of reasoning, you also need to educate the next generation of contributors, who are able to act decisively in this changing environment, where having skills of being able to communicate effectively with other investigators from different tradit areas of scholarship will become increasingly important skills. And having the ability to take full advantage of what's called "big data,all the information that we have acquired means that we perhaps need to create new disciplines. So all of this opportunity is occurring at the time of uncertainty regarding the Affordable Care Act so-called Obamacare. We are still learning firsthand what an American medicine delivery system will look like, and in particular, what role academic medical centers will play, and especially quaternary cancer centers like MD Anderson. There's an uncertainty about what it will look like, and at the same time, we have a flat NIH budget, which means the purchasing power is actually going down considerably, when you consider that there has been no accommodation of cost of living increases for faculty, inflationary costs for equipment all that has been going on. And it is even said that perhaps we have lost the purchasing power of the doubling of the NIH budget in the years since the doubling ended, because a flat budget means that you're falling behind. So we need to recognize these truths, and at the same time, we need to consider how we can respond to this changing biomedical environment. So with all that said, and I wanted to say is that one of the areas that is particularly important for us to consider is the next generation. We have made substantial investments in supporting our junior faculty. One is, we created the R. Lee Clark Fellowship Program R. Lee Clark Program, which provides $100,000 of resources to, in the inaugural year, sixteen new Clark fellows, for them to use as they see fit in one of three areas. This was a competitive peer review process that included a review committee of outside experts, so no one at MD Anderson chose the candidates. And these were distinguished colleagues, members of the Institute of Medicine or National Academy [of Science] or people who will likely become members in the future. So we've invested in junior faculty. We've also sustained our support for institutional research grants, IRGs, for junior faculty. We have created a new Clinical Innovator award for faculty in the three areas for the R. Lee Clark Program. One was for a science panel. Another was a physician-science panel, and a third was Clinical Innovator. These are individuals who the majority of their time and effort is in scholarship on the faculty of these different areas. We also want to support people who are largely involved in the management of patients as the major thrust of their work, so we created a Clinical Innovator Program. These are $50,000 awards that can be renewed, competitively, again with this model of outside experts choosing or identifying the most meritorious candidates. And we've decided to begin an effort a substantial effort, a good faith effort to reduce administrative burdens, so we invested I made a large investment, on a pilot basis, to make CLIA-approved genetic testing available to patients on trials without cost. And we have made an even larger investment to offset the costs of diagnostic services for patients on trials, so that that wouldn't be a barrier to patients going on trials. We have made a concerted effort to reduce the complexity and the length of informed consents. We put them online, so that patients can electronically sign these, and we've also reduced a number of administrative steps that we involved in what's called material transfer agreements. So we're trying very hard to have faculty spend their time doing what they do best, which is their scholarship, their clinical care, their service, their teaching, rather than in the administrative services that are needed. We've also recruited and retained a number of remarkable colleagues at the division head level, at the department chair level, and at the frontline faculty level. So we've recruited leaders who are really excited about joining us, and we've retained our faculty who are attractive obviously nationally to other institutions, and our office makes a lot of time making sure that we retain the very best faculty here. We're pleased with the record that we have in that area. So how do we encourage these interdisciplinary collaborations? We've also made investments in multi-investigator grants, both internally and through the CPRIT mechanism. One of the initiatives that we have is we've as an example, the last cycle for multi-investigator grants to CPRIT were eighteen applications. And even though our faculty are very competitive, we certainly don't expect all eighteen to be funded. But what we've decided to do is to take the four closest CPRIT applications that weren't funded and have a panel review those, and then support two or three of them to allow these multidisciplinary, interdisciplinary collaborations, because the changing science environment is, as I said, between disciplines. So we have individual investigator grants from the NIH that are called the R01 mechanism, and we have multi-investigator grants that are called the P01 or SPORE mechanism. So we have ways to support faculty in both areas for instance, the R01 mechanism we have supported we created a new program called the INTEREST program that allows us to directly provide mentorship to faculty writing grants, R01 grants. Seasoned reviewers on the faculty will review their grants, provide them guidance we have science writers who help them with their grant applications. We have a robust bridge funding program, and so we're adding more resources. So if people are close to making payline which is the code word for getting a grant that's in the fundable range "paylineis the word that's used. For those who are very close, we're providing bridge funding to them, and our Institutional Research Grants, which have, as their focus, junior faculty. We recognize that senior faculty moving in new directions are particularly challenging for them to get grants in this stable or this flat NIH budget, and [inaudible] we broadened our institutional research grants to welcome senior faculty for this first time, moving in new directions. So all of those are substantial investments that we've made.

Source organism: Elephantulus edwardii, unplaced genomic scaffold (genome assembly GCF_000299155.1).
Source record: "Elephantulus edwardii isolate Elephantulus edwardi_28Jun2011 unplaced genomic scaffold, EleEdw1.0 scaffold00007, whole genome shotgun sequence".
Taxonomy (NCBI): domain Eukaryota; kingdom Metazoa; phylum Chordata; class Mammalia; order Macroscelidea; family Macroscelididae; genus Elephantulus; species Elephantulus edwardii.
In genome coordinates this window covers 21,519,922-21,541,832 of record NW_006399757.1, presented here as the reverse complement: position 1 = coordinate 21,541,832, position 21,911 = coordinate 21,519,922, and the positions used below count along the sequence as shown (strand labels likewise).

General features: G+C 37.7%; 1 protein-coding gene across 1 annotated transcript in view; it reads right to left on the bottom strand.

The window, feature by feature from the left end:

Tacey A. Rosolowski, PhD: